Archive for the ‘Life’ Category

We don't give medical care to people because they deserve it

We don’t give medical care to people because they deserve it. We don’t give it to them because they earn it. This is a simple–and important–concept that I’ve yet to hear clearly expressed in the ongoing medical care debate.

This isn’t merely my ideal; this is how the United States actually behaves. Proving the point is simple enough: we provide medical care–free of charge–to everyone in prison. To robbers, murderers, serial killers. Even people on death row that we’re going to kill anyway.

Prisoners don’t just get medical care for life-threatening illnesses. I personally know a psychiatrist who works in an Indiana maximum security prison. If prisoners require psychological treatment, including medication, they get it. We manage to provide health care to convicted criminals–yet somehow we can’t do the same for ordinary hard-working people. A travesty.

The wingnuts currently opposing health care don’t understand what a complete joke this situation makes the US seem to the rest of the industrialized world. Then again, they most likely don’t care. These are the people, who, completely ignorant of France, make fun of France. These are the people willfully wallowing in Sarah Palin-style ignorance. These are the people whose very identity is based on a childish and anachronistic right wing brand. Like our high imprisonment rate and use of the death penalty, the lack of access to medical care is another factor that separates us from the modern states we should like to consider our equals, if not our inferiors.

If we fail to implement health care at this juncture, the United States will continue its downward slide toward pariah-statehood. More and more, it will be a country that brays of freedom and equality while failing to assure the basic necessities that make these ideals possible.

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Movie review: "Observe and Report" shows us how hard it is to love ourselves


Observe and Report on IMDb
Observe and Report on Metacritic
Observe and Report on Rotten Tomatoes

Matt Rouge’s score: 4.5/5.0

Pros. Very strong performances by all. Engaging story. Dead-on satire of many familiar things. Interesting characters.

Cons. At 88 minutes, the movie feels a little short. The characters are interesting enough to support several more scenes adding to the story and laugh count. Some of the dialog and character behaviors are over the top even for the movie’s wild, farcical style.

Observe and Report is the story of Ronnie Barnhardt, a bipolar mall cop who is trying to catch a flasher and creating a considerable mess in the process. It’s a dark comedy full of expletives, nudity, and material that may shock and offend. The reviews among both pro and amateur critics are definitely mixed, but I found it to be a hilarious movie with an important message for our times. I highly recommend it.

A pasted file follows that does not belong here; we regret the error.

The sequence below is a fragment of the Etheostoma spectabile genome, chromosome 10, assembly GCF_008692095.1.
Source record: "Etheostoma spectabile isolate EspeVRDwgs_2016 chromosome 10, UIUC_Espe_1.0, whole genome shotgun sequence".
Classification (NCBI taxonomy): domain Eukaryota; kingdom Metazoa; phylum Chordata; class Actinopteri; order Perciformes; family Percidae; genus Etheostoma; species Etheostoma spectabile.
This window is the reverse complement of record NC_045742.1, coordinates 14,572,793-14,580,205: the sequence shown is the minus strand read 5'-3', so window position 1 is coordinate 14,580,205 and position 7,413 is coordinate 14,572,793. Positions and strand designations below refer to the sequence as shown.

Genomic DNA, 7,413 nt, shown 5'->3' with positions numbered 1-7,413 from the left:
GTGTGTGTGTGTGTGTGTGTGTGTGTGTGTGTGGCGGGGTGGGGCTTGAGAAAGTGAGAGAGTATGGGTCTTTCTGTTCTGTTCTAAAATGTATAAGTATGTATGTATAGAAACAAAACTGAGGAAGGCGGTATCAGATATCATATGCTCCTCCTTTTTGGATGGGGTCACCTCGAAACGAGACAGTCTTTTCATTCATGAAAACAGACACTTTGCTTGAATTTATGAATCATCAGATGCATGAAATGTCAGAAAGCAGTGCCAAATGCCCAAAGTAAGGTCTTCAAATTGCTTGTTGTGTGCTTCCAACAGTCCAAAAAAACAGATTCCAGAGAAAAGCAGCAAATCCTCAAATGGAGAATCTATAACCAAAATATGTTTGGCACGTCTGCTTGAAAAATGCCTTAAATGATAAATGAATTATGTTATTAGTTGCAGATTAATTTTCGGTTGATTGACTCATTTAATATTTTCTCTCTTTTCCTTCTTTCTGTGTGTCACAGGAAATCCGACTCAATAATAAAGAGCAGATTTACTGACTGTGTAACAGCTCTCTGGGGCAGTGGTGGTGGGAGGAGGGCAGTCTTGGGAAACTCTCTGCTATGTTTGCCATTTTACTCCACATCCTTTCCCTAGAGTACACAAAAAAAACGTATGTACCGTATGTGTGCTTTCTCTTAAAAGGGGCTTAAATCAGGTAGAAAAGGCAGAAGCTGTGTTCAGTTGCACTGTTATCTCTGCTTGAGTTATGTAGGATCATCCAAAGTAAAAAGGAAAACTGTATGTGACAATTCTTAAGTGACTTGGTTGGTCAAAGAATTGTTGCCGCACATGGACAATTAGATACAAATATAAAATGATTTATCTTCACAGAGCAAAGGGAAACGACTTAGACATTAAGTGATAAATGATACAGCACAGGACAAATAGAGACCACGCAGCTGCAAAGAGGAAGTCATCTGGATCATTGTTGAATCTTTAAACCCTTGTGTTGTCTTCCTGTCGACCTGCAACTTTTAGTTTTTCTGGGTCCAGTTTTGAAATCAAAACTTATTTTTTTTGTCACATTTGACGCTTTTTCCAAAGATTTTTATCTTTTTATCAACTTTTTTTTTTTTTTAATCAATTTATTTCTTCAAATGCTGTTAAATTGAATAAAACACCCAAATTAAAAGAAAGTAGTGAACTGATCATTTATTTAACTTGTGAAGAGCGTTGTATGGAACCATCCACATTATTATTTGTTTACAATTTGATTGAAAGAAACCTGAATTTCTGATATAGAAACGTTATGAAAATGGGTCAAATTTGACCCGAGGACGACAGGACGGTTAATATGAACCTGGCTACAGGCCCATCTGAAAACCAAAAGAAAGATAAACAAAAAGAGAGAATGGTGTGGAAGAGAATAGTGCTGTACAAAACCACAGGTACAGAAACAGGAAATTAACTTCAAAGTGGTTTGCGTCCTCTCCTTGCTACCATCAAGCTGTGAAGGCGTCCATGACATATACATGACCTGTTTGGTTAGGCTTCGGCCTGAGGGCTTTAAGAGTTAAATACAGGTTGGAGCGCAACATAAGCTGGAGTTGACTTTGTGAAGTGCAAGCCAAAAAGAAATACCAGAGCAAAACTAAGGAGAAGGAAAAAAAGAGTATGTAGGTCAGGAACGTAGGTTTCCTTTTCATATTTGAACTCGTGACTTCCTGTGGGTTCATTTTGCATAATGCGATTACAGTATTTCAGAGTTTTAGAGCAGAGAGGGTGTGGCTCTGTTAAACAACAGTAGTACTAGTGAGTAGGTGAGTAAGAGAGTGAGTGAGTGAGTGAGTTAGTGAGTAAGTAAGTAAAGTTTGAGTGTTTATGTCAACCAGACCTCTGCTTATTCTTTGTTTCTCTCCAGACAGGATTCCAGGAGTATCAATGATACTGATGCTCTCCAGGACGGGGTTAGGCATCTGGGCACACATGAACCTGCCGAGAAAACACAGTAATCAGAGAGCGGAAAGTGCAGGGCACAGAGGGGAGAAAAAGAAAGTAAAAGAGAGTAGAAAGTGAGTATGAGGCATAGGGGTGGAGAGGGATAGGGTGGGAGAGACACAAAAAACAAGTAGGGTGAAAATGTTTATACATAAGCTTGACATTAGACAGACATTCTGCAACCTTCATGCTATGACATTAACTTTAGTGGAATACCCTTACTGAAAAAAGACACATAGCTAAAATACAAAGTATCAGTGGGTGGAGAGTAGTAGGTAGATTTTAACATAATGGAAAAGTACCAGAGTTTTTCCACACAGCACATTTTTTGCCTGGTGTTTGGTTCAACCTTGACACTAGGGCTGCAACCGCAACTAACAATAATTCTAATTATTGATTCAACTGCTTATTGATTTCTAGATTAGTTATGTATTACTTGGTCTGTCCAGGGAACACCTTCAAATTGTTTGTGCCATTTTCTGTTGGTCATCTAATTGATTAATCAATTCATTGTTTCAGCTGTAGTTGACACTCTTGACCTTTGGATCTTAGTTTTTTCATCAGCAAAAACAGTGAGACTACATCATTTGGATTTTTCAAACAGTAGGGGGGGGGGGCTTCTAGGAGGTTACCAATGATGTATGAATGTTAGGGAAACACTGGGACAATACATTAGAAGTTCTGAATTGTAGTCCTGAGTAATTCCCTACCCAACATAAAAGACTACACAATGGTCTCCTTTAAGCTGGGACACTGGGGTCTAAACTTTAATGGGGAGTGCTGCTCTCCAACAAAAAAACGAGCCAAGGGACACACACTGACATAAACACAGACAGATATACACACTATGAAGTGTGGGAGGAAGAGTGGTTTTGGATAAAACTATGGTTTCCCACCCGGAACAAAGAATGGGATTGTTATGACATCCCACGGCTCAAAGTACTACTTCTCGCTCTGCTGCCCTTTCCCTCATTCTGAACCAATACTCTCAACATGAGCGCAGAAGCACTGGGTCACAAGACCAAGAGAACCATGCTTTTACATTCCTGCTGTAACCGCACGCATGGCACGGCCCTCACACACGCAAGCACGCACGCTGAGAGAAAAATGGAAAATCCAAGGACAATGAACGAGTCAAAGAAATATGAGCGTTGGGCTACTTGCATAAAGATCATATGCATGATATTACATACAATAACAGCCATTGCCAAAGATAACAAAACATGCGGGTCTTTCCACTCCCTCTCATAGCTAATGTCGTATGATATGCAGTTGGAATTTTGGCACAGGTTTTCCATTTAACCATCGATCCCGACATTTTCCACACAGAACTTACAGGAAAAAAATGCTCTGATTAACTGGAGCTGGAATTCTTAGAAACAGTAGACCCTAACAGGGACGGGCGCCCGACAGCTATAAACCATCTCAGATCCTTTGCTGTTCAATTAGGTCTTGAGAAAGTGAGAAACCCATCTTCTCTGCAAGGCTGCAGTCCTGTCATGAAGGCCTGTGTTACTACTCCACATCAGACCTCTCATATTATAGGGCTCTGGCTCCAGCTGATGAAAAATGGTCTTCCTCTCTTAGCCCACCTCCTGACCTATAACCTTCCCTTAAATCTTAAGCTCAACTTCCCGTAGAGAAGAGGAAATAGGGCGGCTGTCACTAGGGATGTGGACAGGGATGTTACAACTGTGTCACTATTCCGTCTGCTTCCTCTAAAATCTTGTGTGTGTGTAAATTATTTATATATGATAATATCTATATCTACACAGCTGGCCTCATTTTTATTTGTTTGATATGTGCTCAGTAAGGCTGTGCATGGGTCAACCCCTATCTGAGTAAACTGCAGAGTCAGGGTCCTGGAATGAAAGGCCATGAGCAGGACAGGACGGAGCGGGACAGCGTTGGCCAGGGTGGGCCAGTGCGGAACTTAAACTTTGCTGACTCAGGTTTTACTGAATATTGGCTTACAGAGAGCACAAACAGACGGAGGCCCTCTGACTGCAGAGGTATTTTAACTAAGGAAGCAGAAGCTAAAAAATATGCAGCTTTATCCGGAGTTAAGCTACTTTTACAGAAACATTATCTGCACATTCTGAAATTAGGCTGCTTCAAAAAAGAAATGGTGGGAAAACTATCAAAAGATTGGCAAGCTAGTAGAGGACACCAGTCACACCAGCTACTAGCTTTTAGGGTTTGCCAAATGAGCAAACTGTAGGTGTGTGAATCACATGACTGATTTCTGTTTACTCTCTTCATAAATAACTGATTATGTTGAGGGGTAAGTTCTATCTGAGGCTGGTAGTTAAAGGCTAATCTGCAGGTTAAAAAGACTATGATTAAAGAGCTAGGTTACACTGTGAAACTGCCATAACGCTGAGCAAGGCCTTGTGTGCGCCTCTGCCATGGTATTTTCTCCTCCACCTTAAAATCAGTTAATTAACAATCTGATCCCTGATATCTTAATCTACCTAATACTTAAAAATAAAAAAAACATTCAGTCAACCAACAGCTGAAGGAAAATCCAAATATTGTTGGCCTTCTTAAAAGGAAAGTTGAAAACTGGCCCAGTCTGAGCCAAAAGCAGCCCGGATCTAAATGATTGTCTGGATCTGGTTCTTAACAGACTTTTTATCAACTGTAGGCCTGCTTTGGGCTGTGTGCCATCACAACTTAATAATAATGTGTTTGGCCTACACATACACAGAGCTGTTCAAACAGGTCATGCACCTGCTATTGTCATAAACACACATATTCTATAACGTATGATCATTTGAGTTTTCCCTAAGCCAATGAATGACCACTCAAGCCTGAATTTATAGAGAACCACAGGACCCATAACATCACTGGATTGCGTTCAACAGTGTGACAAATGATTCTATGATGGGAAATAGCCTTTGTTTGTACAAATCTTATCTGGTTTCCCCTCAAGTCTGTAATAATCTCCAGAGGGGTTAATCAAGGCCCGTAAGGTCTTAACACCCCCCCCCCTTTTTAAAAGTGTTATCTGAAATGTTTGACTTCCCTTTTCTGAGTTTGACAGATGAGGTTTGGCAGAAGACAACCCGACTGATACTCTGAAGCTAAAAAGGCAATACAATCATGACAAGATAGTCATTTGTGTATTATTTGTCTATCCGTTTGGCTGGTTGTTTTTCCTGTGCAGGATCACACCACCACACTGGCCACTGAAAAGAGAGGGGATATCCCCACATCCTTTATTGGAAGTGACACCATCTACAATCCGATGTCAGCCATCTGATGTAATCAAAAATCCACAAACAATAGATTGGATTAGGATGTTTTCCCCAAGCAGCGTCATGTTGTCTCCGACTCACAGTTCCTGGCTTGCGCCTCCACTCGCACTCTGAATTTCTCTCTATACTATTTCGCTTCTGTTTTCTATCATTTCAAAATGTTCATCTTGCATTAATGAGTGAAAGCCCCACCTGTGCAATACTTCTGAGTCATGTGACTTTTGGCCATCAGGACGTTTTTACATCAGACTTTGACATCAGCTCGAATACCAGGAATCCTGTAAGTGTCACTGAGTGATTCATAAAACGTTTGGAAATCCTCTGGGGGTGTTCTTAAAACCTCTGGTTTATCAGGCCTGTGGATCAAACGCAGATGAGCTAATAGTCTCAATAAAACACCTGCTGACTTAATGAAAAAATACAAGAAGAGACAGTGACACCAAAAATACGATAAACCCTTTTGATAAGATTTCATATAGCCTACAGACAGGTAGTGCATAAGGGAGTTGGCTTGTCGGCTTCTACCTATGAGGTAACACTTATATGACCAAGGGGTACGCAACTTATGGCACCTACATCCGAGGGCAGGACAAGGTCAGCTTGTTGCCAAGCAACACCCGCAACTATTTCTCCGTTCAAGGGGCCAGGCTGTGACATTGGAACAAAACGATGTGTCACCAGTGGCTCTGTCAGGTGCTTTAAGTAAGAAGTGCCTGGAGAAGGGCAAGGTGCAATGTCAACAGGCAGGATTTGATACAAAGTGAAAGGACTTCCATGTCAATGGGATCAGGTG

I think this message is striking a deep chord in people, whether their view of the film is positive or negative, but I have yet to see it articulated in any review. It may be possible that even the film’s creators were not cognizant of it but instead worked with it on a gut level. Once one sees the message, however, it is striking and obvious. Here it is:

In today’s society, we feel miserable and invalidated until one of our dreams comes true in a way that everyone must recognize.

Ronnie craves validation; one of his chief characteristics is insecurity. He wants to become a real cop and dreams, most nights, of saving the world from a black cloud of evil and earning the approbation of the masses.

In some dimensions, Ronnie is hyper-competent. He defeats six crackheads single-handedly. He takes on a troop of cops, losing but doing palpable damage. Ronnie passes every test to get into the police academy save one: the psych evaluation. At the same time, Ronnie is a complete, unhinged idiot. He fails to detect who has been burglarizing the mall at night, instead suggesting suspects on the basis of race. When it comes to relationships of any type, Ronnie is completely clueless.

Ronnie is a complex character, combining both admirable traits and despicable. Persons’ reactions to him are likewise complex: his boss, despite misgivings, supports him, and the cute girl working at the cinnamon bun shop finds him admirable and attractive.

Now we come to our own discomfort in watching Ronnie. We are in the same boat. We don’t know what to think of ourselves.

In our own minds, we are fighting the good fight, but we see others on the opposite side who are equally confident. Or perhaps equally in doubt. We waver. We worry that we are like Ronnie, clueless and not aware of our own cluelessness. We consider how other people think about us, hoping to find validation in their opinions, but we sense–we know–that opinions are divided. Some people love us; others hate us. Some people at work admire us; others mock us. Some praise; others trash. Our friends and family love us, mostly, but we are aware of their bias. (In Observe and Report there is a wonderful scene in which Ronnie’s mom deconstructs the very notion of a parent’s validation, observing that her affirmation of her son’s dreams is merely what a parent is expected to say.)